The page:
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What can Regulus Smart Lights do for you in an office environment? A lot! Since they can be addressed individually, any lighting needs can be fulfilled, simply adjust brightness and color temperature for every light and save those settings as a scene!

Here is a short video demonstrating how the Regulus smart luminaires we installed at the city government offer true lighting freedom: Any pattern, any brightness, any color temperature, just set the scenes the way you like:


The Kaohsiung city government was rebuilding some of their conference rooms which are now equipped with Regulus smart luminaires.


This allows them to freely decide where they want how much light at what time thanks to individually controlled luminaires.


Several configurations have been preset for easy and quick access, but those can be changed at any time. Regulus smart lighting solutions allow you to enjoy comfort while saving energy.

I had already explained why a LED bulb itself can be the source for flicker at low power levels. There is another source: the dimmer.


The component that allows us easy dimming of devices consuming much power is called a "triac". The circuit above is a very simple dimmer, the blue line shows how the current flows through triac and lamp.

Pin 3 is where a triac is initiated, switched on. It can not be switched off there, only switched on. The only way to switch a triac off is by disconnecting the supply voltage. This is why you seldom see triacs in DC applications, mostly in AC devices.


In AC, the voltage will rise and fall again, passing through a "zero crossing", where the voltage is zero. The image above shows those as "ZC".

So how can a triac reduce power consumption? It is switched on a while after the zero crossing, when there already is a certain voltage. It stays switched on until the next zero crossing. In the image on the right, the triac waits until the grey area has passed, then it is switched on. The energy in the grey area is not used now. The later the triac is switched on, the less energy a device can consume.

I must correct something: During the zero crossing, it is not the lack of voltage that switches the triac off, it is the lack of current. Every triac has a so-called "holding current". If the current through the triac goes below this threshold, the triac will switch itself off. And here again our energy consciousness is causing technical trouble:
Suppose we want to replace two 60W incandescent bulbs. At 220V, they may have consumed 550mA. Now we use two 8W LED bulbs instead, which may consume only 75mA, a more than sevenfold reduction. If we reduce the power on these LED bulbs to 10%, we may end up with only 7.5mA current.

So what happens then? The current going through the triac is lower than its holding current, it switches itself off. The capacitors in the bulbs are drained, so they are charged with the next wave and the triac stays on, only to switch off again when the current became too small. The result is flicker, again.

A few years back, Philips had a list on their website with recommended dimmers for their LED bulbs. If you went through the list you would find that they were all 250W or 125W dimmers, for very little power. The reason is simple: A smaller maximum current usually also means a smaller holding current.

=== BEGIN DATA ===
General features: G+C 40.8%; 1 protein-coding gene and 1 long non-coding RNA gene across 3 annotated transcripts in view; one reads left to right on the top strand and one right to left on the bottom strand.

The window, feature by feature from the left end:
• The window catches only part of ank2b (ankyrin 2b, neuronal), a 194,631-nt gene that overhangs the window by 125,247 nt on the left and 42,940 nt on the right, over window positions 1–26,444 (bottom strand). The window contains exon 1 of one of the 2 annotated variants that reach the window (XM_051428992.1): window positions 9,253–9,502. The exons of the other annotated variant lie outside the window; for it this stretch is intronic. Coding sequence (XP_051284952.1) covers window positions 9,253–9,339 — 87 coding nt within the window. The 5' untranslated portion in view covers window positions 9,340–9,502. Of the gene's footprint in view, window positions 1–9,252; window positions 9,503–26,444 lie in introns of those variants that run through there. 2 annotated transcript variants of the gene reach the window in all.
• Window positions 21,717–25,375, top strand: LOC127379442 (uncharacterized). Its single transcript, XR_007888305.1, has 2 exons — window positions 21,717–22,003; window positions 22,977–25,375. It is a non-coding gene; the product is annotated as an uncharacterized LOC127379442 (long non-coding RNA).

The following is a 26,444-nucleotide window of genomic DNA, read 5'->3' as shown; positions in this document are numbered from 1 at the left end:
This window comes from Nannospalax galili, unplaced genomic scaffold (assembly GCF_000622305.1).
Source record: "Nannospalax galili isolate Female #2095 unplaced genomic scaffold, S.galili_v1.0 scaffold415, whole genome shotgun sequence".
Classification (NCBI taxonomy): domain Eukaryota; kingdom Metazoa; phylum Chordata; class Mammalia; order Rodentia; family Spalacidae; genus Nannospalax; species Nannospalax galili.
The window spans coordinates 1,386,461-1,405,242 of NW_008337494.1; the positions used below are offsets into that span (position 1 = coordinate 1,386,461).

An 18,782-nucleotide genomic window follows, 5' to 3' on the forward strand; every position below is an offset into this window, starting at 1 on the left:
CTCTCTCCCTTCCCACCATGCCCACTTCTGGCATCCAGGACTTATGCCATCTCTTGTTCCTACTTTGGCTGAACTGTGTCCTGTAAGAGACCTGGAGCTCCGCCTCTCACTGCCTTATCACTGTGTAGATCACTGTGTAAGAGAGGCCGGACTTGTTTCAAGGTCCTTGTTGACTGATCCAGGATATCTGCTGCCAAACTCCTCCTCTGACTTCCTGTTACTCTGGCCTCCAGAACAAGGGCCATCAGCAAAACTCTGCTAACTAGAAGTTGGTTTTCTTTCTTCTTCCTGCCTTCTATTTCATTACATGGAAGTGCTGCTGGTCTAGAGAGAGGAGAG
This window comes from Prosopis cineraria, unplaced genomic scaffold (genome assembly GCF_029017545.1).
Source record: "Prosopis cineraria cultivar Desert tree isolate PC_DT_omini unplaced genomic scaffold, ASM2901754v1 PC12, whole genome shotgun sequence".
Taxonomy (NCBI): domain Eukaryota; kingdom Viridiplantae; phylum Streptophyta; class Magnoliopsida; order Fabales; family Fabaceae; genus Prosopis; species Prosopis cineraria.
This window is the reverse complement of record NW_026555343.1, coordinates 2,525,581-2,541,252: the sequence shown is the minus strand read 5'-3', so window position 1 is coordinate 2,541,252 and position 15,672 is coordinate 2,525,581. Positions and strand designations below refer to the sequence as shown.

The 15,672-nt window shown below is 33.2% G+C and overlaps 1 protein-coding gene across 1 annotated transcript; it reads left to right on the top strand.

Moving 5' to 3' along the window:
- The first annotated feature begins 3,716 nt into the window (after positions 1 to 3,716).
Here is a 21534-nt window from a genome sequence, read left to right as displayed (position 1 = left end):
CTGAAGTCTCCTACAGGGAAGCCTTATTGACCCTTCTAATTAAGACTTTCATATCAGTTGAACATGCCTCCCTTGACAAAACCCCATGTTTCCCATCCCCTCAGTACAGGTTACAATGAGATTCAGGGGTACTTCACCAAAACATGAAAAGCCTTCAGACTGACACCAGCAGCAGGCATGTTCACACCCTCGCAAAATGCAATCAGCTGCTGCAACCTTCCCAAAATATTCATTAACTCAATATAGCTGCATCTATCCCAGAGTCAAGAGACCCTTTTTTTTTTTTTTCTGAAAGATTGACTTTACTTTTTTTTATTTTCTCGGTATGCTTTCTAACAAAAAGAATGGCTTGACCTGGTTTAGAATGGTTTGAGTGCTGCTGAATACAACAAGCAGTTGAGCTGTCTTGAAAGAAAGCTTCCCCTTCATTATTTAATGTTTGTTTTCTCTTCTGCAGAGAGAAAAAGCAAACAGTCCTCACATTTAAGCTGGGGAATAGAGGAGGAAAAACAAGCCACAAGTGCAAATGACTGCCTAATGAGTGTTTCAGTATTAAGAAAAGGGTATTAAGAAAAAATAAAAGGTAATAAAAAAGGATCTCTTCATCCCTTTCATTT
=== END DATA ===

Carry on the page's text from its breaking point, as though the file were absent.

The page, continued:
A good way to avoid this problem is to supply LED light sources with a constant stable voltage and use an interface to tell the light source what output power to use, something we do in our Regulus smart luminaires.

We take a lot of things for granted, especially in areas we are familiar with, but do not understand very well. One such case may be flicker on dimmable LED bulbs. My incandescent bulb did not flicker, so why this modern one?

There are two possible sources for this problem, I would like to show the one inside the LED bulb. Incandescent bulbs are basically just a resistor, a wire resistor, and resistors do what they can best (resisting) down to zero volt in a very smooth way.


LED bulbs are different, because they include driver electronics, they are electronic devices. You can see one in the above image. This is not the whole schematic of a bulb, but the part that is important to understand the problem.


This is a TS19450 by Taiwan Semiconductor, but other driver ICs work basically the same way: A pretty high voltage of sometimes up to 600V is connected to the pin Vin. As you can see in this image, there is a voltage regulator inside the chip, because the IC needs a stable operating voltage (VDD). This one requires about 7.5V at VDD.

So what happens when you use a triac dimmer to dim this bulb down? The voltage at Vin goes down. The IC needs at least 7V, the regulator needs a few more volt to operate, so when we get to about 10V at Vin, the IC can not operate properly any longer. It will switch itself off, because there is not enough voltage, then switch on again, because the capacitors had been charged a little again, then switch off again - the bulb will flicker.

Turn the dimmer down a little more and the bulb goes off completely, earlier than an incandescent bulb. This is because we are reducing the operating voltage for an electronic device, not for a resistor. A solution to this problem would be to add an interface to the circuit, always run it at optimal voltage, and use commands on the interface to regulate the power output - as we do in our Regulus smart luminaires.

Some manufacturers design the circuit so that the bulb will switch itself off completely before it can flicker. Look up datasheets or flyers for such bulbs, they will often advertise a dimming range of "10-100%". So don't be surprised if a dimmable LED bulb flickers at very low power, that is very normal.